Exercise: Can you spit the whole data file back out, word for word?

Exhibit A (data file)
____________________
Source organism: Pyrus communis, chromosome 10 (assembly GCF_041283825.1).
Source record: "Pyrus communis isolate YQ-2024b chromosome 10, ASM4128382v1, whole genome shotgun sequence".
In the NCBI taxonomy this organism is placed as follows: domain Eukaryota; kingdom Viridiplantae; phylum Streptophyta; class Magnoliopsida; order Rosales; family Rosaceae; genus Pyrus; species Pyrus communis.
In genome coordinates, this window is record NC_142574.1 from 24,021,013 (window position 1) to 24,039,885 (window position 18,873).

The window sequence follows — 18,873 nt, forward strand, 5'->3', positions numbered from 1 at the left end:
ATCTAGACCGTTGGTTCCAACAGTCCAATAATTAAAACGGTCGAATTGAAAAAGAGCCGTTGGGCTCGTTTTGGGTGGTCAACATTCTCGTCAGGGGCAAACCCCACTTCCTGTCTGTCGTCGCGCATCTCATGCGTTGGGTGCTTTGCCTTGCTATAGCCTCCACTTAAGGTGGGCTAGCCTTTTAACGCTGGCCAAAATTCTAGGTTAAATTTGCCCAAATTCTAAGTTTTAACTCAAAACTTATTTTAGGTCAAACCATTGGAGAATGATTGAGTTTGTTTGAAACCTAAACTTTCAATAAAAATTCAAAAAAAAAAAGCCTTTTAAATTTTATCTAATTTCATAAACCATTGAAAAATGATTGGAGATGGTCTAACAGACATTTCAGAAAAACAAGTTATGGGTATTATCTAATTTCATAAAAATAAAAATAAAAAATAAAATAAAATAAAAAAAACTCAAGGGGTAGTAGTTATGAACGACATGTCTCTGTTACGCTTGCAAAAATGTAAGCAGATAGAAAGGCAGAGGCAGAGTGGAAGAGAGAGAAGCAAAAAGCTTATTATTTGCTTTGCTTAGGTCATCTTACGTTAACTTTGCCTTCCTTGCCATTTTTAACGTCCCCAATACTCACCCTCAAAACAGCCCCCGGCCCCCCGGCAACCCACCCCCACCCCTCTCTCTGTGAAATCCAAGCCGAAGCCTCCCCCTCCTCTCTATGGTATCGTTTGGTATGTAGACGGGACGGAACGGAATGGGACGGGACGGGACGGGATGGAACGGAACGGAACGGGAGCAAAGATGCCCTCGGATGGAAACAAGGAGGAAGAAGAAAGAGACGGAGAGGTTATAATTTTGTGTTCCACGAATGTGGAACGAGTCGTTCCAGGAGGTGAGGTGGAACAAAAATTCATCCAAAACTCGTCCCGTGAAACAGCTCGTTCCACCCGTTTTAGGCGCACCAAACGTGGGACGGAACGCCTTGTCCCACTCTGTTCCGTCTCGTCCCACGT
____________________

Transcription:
Source organism: Pyrus communis, chromosome 10 (assembly GCF_041283825.1).
Source record: "Pyrus communis isolate YQ-2024b chromosome 10, ASM4128382v1, whole genome shotgun sequence".
In the NCBI taxonomy this organism is placed as follows: domain Eukaryota; kingdom Viridiplantae; phylum Streptophyta; class Magnoliopsida; order Rosales; family Rosaceae; genus Pyrus; species Pyrus communis.
In genome coordinates, this window is record NC_142574.1 from 24,021,013 (window position 1) to 24,039,885 (window position 18,873).

The window sequence follows — 18,873 nt, forward strand, 5'->3', positions numbered from 1 at the left end:
ATCTAGACCGTTGGTTCCAACAGTCCAATAATTAAAACGGTCGAATTGAAAAAGAGCCGTTGGGCTCGTTTTGGGTGGTCAACATTCTCGTCAGGGGCAAACCCCACTTCCTGTCTGTCGTCGCGCATCTCATGCGTTGGGTGCTTTGCCTTGCTATAGCCTCCACTTAAGGTGGGCTAGCCTTTTAACGCTGGCCAAAATTCTAGGTTAAATTTGCCCAAATTCTAAGTTTTAACTCAAAACTTATTTTAGGTCAAACCATTGGAGAATGATTGAGTTTGTTTGAAACCTAAACTTTCAATAAAAATTCAAAAAAAAAAAGCCTTTTAAATTTTATCTAATTTCATAAACCATTGAAAAATGATTGGAGATGGTCTAACAGACATTTCAGAAAAACAAGTTATGGGTATTATCTAATTTCATAAAAATAAAAATAAAAAATAAAATAAAATAAAAAAAACTCAAGGGGTAGTAGTTATGAACGACATGTCTCTGTTACGCTTGCAAAAATGTAAGCAGATAGAAAGGCAGAGGCAGAGTGGAAGAGAGAGAAGCAAAAAGCTTATTATTTGCTTTGCTTAGGTCATCTTACGTTAACTTTGCCTTCCTTGCCATTTTTAACGTCCCCAATACTCACCCTCAAAACAGCCCCCGGCCCCCCGGCAACCCACCCCCACCCCTCTCTCTGTGAAATCCAAGCCGAAGCCTCCCCCTCCTCTCTATGGTATCGTTTGGTATGTAGACGGGACGGAACGGAATGGGACGGGACGGGACGGGATGGAACGGAACGGAACGGGAGCAAAGATGCCCTCGGATGGAAACAAGGAGGAAGAAGAAAGAGACGGAGAGGTTATAATTTTGTGTTCCACGAATGTGGAACGAGTCGTTCCAGGAGGTGAGGTGGAACAAAAATTCATCCAAAACTCGTCCCGTGAAACAGCTCGTTCCACCCGTTTTAGGCGCACCAAACGTGGGACGGAACGCCTTGTCCCACTCTGTTCCGTCTCGTCCCACGT